reason why we use toners is because a lot of people use soaps, alkaline soaps that were
harsh and they left residues and that’s why we followed up
that cleansing with a toner. So nowadays we’re much more sophisticated in our formulations, and
so we don’t really need a toner for that purpose, and you can see that toners come in a
variety of formulations, ones to hydrate and
ones to actually remove the extra debris, so
micellar water is actually, it’s just soap dispensed
in a water solution that’s gentle enough to
remove stubborn makeup and oil-based sunscreens,
stuff like that on your face. So yes, micellar water and
toner are not the same thing but toner also comes in a variety of forms so you can’t, it’s like
comparing apples and oranges. They’re not the same, but micellar water won’t really strip
everything, it will just help remove stubborn things
like waterproof mascara in a gentle manner. Sophie Kilmer comments “never use a scrub “next to your eyes, Christ.” So (laughs) you have to
be gentle ’cause the skin around your eyes is much
thinner than the rest of your skin and body. I don’t think you need to
absolutely completely avoid it as long as you’re gentle with it. (percussive music) So serums actually help deliver nutrients or active ingredients to the skin. It’s very concentrated so
you don’t need that much and you’ll see that they’re
sold in smaller bottles. There are so many products
out there on the market, serums, boosters, ampules, and basically their function is to deliver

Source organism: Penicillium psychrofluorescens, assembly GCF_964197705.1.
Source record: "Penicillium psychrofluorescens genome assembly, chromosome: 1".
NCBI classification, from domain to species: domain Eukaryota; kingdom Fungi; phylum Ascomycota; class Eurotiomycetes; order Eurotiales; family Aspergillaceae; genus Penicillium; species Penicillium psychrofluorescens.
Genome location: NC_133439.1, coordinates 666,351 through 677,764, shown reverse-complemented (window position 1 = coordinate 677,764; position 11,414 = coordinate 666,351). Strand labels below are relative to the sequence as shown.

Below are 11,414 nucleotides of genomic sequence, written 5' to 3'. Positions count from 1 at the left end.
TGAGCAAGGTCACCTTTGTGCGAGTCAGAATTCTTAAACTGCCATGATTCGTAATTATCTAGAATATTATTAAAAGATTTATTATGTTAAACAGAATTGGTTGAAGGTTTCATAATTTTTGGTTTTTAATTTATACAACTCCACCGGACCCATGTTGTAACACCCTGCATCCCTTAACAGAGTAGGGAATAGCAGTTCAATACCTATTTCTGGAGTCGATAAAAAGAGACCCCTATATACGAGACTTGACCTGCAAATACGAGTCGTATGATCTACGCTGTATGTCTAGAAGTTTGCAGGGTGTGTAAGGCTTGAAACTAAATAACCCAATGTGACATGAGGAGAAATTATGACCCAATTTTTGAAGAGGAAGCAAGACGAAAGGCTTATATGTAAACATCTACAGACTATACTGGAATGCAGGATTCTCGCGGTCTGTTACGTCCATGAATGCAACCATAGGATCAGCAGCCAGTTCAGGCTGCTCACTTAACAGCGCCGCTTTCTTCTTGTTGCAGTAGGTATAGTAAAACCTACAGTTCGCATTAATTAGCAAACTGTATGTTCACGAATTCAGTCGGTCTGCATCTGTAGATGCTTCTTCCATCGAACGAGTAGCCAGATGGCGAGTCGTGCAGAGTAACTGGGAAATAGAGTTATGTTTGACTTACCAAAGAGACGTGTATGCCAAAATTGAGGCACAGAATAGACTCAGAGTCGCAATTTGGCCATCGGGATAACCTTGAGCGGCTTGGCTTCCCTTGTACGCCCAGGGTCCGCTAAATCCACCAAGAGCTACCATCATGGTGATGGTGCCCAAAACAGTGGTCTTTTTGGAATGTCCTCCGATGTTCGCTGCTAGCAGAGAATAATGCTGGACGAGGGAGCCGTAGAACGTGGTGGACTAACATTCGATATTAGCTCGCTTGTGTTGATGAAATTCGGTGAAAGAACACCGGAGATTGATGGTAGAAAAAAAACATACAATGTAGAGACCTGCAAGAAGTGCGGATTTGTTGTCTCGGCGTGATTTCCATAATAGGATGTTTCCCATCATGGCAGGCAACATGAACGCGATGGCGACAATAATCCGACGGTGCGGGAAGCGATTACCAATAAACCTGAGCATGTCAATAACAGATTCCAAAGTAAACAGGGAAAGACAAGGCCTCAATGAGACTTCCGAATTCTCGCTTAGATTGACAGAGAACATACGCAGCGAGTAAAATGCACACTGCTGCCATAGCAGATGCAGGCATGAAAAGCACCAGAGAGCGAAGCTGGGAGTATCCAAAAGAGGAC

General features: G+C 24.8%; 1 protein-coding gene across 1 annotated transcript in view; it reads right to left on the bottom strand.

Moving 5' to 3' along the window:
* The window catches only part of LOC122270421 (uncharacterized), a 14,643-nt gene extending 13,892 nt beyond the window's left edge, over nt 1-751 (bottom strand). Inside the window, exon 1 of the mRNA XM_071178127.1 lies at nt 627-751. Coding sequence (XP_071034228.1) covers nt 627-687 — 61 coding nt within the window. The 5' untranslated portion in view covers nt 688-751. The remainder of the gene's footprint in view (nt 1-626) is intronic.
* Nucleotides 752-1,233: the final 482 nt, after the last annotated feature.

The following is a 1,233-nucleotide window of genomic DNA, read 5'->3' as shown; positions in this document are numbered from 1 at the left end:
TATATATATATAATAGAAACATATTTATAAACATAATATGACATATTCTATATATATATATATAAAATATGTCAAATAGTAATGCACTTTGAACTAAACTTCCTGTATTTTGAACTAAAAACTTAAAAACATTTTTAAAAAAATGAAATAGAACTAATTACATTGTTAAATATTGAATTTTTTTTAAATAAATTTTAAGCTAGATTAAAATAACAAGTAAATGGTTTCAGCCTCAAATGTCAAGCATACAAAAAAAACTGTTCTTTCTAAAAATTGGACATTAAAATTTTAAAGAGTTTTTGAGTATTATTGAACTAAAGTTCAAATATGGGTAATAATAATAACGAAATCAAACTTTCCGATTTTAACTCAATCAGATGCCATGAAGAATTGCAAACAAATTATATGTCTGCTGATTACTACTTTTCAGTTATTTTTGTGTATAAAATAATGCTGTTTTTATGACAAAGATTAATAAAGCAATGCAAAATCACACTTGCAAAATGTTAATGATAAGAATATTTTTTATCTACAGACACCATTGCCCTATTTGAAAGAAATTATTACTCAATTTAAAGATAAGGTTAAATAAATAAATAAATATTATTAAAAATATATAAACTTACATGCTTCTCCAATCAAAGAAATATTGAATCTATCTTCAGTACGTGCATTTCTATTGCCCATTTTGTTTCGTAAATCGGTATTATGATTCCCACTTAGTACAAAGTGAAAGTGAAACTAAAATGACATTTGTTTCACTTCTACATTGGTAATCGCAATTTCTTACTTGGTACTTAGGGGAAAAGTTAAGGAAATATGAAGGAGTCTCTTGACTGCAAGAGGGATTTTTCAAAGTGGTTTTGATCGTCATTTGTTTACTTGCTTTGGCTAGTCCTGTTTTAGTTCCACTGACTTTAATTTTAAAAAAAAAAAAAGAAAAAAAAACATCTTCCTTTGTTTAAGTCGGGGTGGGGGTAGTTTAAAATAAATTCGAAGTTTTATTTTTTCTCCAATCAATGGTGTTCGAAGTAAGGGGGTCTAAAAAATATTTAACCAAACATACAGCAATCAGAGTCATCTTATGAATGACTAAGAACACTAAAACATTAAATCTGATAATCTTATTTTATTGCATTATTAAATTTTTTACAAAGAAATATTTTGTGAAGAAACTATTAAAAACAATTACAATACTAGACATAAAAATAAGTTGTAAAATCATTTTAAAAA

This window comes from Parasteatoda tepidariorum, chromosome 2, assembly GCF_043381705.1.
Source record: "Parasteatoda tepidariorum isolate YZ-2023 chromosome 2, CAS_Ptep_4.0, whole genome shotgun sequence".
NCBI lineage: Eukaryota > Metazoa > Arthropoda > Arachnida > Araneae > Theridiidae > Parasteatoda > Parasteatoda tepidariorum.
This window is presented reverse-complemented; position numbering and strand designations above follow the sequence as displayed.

nutrients to your skin or active ingredients like antioxidants and phytonutrients and vitamins, so that’s what you can use to you know, add oomph to your skincare routine. Cubicle comments “he has
sensitive skin prone to redness “and he used a serum full of fragrance, “phyto-corrective gel, L-ohh-L.” If you have sensitive
skin, you shouldn’t use a bunch of products or
you should really look at the ingredients and see if there’s a common denominator
of a certain ingredient that makes you sensitive and avoid it. Fragrance is added to
some skincare products just to mask some unpleasant
smells from the formulation, but it’s also added to make
it seem very fancy and nice, so that you’ll use it. Sometimes you can actually
react to fragrances, especially if you have sensitive skin, so if you are one of those
people who have sensitive skin, make sure you look at
products and look for hypoallergenic or fragrance-free. Oh my gosh (laughs) Jackson Stacy, wow, you’re observant:
“anyone notice she didn’t “put a moisturizer on after the HA serum?” So what, what if she didn’t need it? What if she’s in some humid environment where it’s full of moisture? You don’t know, you don’t always have to use a moisturizer,
especially if you have oily-prone skin or if
you just use an HA serum that helps moisturize. You know hyaluronic acid is a moisturizer, so don’t judge. (percussive music) Common actives, so active
ingredients like retinoids, vitamin C, anything that we